Credit Steve Yahn, the author.
When 37-year-old Jeff Bush was swallowed up by a giant gap in the earth when he was sleeping in his bedroom in his central Florida home in late February, his death spotlighted a natural disaster occurrence in the state that may even rival hurricanes: sinkholes.
The number of residential sinkhole claims filed with state-run Citizens Property Insurance Corp., which insures more Florida homeowners than any other company, has nearly tripled in the past five years, from 1,482 in 2007 to 4,024 in 2012. Citizens’ average claim costs it nearly $90,000.
Sinkholes in Florida are caused by the state’s porous geological bedrock, according to the Florida Department of Environmental Protection. Acidic rainwater filters into the ground, dissolving the rock and causing erosion that can cause sinkholes when the rock collapses.
Many legitimate sinkhole claims have been filed through the years, but there have been many more claims that have been solicited by public adjusters, engineers and attorneys, according to experts involved in sinkhole coverage in the state.
The majority of carriers have gone to Catastrophic Ground Coverage, which requires that the home must be condemned, said Mark Capes, principal at Dade City, Fla.-based Statewide Insurance, an independent agency representing multiple carriers throughout the state.
“So the coverage available would not take care of cosmetic issues, like cracks in the floors or walls,” said Capes. “The insurance would extend coverage once a home has become such a danger that it is uninhabitable and it has to be condemned by a local building inspector.”
Nevertheless, sinkhole claims are piling up in the state, especially in central Florida. Hernando County, as described by county appraiser John Emerson as “the sinkhole capital of the world,” reported 1,957 claims in 2012, versus nearly zero in 2005. Of the 2012 claims, 908 of them were repaired while 54 percent were not repaired.
Why the giant increase? It’s not actually more sinkholes but more attention being paid to them by attorneys and engineers, say experts.
“They’re paying out enormous policy payments on these things,” Emerson observed. “A lot of people are getting attorneys involved. It’s become a big, big business.”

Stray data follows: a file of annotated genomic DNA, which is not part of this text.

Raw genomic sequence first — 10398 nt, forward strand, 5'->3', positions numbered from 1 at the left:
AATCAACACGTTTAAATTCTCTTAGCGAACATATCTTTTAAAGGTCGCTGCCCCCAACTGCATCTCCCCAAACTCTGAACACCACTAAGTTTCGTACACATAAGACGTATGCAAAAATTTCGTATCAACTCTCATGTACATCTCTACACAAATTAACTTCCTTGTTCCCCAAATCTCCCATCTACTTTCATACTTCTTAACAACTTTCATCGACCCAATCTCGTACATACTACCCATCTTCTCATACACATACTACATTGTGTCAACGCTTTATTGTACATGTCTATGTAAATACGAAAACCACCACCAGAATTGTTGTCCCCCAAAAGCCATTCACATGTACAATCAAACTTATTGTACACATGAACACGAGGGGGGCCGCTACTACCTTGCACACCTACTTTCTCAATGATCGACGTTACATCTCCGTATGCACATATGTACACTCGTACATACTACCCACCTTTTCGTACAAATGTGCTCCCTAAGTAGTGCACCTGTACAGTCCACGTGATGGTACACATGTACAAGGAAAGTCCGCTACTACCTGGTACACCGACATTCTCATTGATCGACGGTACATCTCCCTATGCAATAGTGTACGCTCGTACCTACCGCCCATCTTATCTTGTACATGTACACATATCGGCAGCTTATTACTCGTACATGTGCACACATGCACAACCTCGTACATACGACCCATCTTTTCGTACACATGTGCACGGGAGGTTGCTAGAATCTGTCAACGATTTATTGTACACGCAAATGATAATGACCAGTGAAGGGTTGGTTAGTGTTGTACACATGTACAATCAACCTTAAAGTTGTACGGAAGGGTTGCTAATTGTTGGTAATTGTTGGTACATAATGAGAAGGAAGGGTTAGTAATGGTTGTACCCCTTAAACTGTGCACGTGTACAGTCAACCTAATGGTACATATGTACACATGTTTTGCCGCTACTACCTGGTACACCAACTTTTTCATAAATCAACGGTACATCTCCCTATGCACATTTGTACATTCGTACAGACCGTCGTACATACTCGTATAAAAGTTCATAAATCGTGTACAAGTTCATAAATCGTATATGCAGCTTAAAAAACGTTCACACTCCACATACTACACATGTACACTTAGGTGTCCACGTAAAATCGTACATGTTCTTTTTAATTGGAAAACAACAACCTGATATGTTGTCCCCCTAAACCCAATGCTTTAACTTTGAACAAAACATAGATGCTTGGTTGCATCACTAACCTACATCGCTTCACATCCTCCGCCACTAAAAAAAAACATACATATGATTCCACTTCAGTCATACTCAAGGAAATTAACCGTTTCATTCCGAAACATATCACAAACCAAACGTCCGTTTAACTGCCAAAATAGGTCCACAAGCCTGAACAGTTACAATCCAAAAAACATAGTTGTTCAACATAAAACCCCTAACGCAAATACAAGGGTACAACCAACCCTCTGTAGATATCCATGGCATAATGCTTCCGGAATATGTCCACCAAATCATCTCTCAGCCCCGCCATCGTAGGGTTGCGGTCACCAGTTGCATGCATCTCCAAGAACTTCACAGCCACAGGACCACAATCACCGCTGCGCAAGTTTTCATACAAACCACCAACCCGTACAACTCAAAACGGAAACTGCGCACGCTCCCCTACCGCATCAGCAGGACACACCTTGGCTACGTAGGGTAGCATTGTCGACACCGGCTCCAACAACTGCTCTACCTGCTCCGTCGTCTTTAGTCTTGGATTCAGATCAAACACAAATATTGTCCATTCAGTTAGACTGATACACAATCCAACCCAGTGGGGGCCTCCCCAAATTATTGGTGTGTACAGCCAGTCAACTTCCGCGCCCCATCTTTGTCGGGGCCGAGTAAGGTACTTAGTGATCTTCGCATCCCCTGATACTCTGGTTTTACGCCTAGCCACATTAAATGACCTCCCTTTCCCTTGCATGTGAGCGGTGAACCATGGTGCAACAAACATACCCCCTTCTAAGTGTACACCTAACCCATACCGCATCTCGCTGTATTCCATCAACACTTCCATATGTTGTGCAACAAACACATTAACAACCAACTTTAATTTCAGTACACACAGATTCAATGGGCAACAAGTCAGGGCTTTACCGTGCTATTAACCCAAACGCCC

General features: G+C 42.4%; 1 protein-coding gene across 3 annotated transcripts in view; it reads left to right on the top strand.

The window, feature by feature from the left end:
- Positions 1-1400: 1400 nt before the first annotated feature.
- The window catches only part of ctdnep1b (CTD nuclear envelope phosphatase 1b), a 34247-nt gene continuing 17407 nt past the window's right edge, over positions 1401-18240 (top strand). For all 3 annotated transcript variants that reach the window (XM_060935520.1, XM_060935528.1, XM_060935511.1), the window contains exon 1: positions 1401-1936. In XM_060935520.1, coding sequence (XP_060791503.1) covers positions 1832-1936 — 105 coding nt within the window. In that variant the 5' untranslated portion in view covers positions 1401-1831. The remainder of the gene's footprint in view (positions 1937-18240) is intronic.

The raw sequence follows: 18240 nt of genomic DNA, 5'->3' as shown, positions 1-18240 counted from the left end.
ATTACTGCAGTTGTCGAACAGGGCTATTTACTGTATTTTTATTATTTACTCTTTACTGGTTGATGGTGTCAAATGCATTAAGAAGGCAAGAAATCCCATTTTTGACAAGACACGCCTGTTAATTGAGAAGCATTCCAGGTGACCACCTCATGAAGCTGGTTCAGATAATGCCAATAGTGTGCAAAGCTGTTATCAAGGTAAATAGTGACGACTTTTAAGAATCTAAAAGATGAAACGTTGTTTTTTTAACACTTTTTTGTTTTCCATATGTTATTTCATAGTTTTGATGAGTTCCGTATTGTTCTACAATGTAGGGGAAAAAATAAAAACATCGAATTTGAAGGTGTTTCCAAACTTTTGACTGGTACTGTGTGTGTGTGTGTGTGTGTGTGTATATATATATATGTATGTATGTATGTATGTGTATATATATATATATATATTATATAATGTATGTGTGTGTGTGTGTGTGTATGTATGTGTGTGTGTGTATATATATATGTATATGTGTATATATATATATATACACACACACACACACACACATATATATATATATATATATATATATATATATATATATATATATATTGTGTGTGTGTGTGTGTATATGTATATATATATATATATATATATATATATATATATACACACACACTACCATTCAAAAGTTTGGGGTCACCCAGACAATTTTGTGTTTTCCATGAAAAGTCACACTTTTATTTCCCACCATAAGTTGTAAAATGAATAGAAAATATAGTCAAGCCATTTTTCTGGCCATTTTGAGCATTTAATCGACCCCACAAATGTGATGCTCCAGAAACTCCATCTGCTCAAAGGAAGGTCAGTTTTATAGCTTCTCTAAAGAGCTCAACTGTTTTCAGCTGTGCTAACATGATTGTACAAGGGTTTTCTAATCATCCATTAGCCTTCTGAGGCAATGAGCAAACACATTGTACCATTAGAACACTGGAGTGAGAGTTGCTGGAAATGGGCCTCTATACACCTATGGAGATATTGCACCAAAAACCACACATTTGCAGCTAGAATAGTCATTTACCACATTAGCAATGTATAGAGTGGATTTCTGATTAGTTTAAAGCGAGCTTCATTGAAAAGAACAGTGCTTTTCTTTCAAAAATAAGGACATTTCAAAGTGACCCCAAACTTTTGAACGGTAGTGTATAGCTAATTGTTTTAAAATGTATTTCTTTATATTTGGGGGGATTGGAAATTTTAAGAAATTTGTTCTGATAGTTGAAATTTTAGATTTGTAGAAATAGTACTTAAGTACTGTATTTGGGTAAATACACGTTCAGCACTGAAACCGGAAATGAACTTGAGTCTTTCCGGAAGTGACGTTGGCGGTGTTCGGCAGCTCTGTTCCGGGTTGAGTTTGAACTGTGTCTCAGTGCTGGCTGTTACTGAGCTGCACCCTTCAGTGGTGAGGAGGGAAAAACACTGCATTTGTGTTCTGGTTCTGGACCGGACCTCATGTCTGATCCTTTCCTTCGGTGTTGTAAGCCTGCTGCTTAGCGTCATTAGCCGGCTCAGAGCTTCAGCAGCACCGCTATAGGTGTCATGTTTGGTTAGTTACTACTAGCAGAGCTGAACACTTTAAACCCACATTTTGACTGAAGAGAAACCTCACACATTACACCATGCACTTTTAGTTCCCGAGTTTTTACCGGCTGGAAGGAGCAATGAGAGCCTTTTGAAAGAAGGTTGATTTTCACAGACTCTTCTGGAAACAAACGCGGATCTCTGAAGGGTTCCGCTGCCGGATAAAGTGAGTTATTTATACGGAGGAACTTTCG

Homeowners attorney Ted Corless of Tampa-based Corless Barfield Trial Group agreed that insurers are loading up on lawyers and engineers.
He cited a recent case in which his opponents hired an engineering firm that had two experts at the outset, but by the time they got to trial they had seven. “They had two animations to prove their point and spent about $100,000 in consulting fees to defeat a case where we were arguing over $175,000,” he said.
“The insurance industry has hired a lot of public relations firms who have argued that many people who have filed sinkhole claims are perpetuating a scam, that the damage wasn’t that severe,” Corless said.
A good share of the reason that sinkhole insurance is still available throughout the state is the allowance of sinkhole coverage to be separate from a basic policy.
“It can be added as an endorsement,” said Michael Peltier, a spokesperson for Citizens about the June, 2011 law. “Obviously if you add an endorsement for sinkholes it’s going to increase your premium.”
Catastrophic ground collapse coverage is still a requirement of all insurance policies in Florida, Peltier said. “Our customers have that as a part of their basic rate of protection.”
Through non-litigated pending inventory reduction efforts, Citizens was able to close 6,542 sinkhole claims through year-end 2012, compared to 4,112 through year-end 2011, an increase of 55 percent, said Peltier.
Statewide Insurance’s Capes said that before the Florida law change there often was no way for insurers to dispute that the potential for a sinkhole wasn’t there.
“This caused homeowners’ rates to skyrocket,” Capes said. “It got to the point where people were losing their homes because their insurance was factored into their mortgage through their escrow and then their insurance rates were skyrocketing and so were their mortgage payments.”
To keep people in their homes, lawmakers allowed sinkhole coverage to be separated from regular policies, agreeing on the catastrophic ground collapse definition to try to minimize the number of solicitations.
George C. Sinn Jr., president and principal engineer at Clearwater, Fla.-based Central Florida Testing Laboratories, Inc. a geotechnical engineering firm, identified four factors built into the definition of catastrophic ground collapse coverage:
* Abrupt collapse of the ground cover.
* A depression in the ground cover, clearly visible to the naked eye.
* Structural damage to the covered building, including the foundation.
* The insured structure being condemned by the government agency authorized by law to issue such an order for the structure.
Corless said he spoke to three engineers who were involved in the Jeff Bush case and under the new definition of what constitutes a sinkhole loss, that house was excluded because the four walls remained but the foundation dropped.
“The engineers claimed,” he said, “that damage to the slab is not covered under the sinkhole legislation.”